The Lower Depths

  • 1957
  • Movie
  • NR
  • Comedy, Drama

With THE LOWER DEPTHS, Kurosawa once again looked to Russian drama for his source material (having done so before with CRIME AND PUNISHMENT and THE IDIOT, which were only marginally successful). Based on a 1902 play by Gorky and set in 19th-century Japan, this is an ensemble film filled with fine performances (although Mifune, as usual, stands out). The...read more

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With THE LOWER DEPTHS, Kurosawa once again looked to Russian drama for his source material (having done so before with CRIME AND PUNISHMENT and THE IDIOT, which were only marginally successful). Based on a 1902 play by Gorky and set in 19th-century Japan, this is an ensemble film filled

with fine performances (although Mifune, as usual, stands out). The action takes place in a small hostel that houses an odd assortment of eccentric, loquacious characters. The landlady, Yamada, hates her boarders and treats them shabbily, except for Mifune, the thief she loves. Mifune, however, is

in love with Yamada's sister, and when the landlady learns of this, she kills her husband in a jealous rage. It is Mifune, however, who is arrested and charged with the murder. While Jean Renoir's 1936 adaptation of the play stresses its social importance, Kurosawa found himself attracted to the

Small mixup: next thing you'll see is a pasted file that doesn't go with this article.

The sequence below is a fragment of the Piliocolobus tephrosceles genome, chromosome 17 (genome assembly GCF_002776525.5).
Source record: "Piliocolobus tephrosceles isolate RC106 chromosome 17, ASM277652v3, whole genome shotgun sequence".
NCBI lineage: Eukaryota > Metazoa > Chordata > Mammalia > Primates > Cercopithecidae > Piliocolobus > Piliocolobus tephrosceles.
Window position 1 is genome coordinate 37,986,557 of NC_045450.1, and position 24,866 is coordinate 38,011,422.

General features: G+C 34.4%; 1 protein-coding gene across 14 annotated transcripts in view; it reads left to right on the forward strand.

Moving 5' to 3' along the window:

material's inherent black comedy. It is the performance of Mifune, with his wildly vulgar and comic style, however, that is the chief contributor to the film's irreverent, humorous tone. The film was released in the US in 1962. (In Japanese; English subtitles.)

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  • Rating: NR
  • Review: With THE LOWER DEPTHS, Kurosawa once again looked to Russian drama for his source material (having done so before with CRIME AND PUNISHMENT and THE IDIOT, which were only marginally successful). Based on a 1902 play by Gorky and set in 19th-century Japan,… (more)

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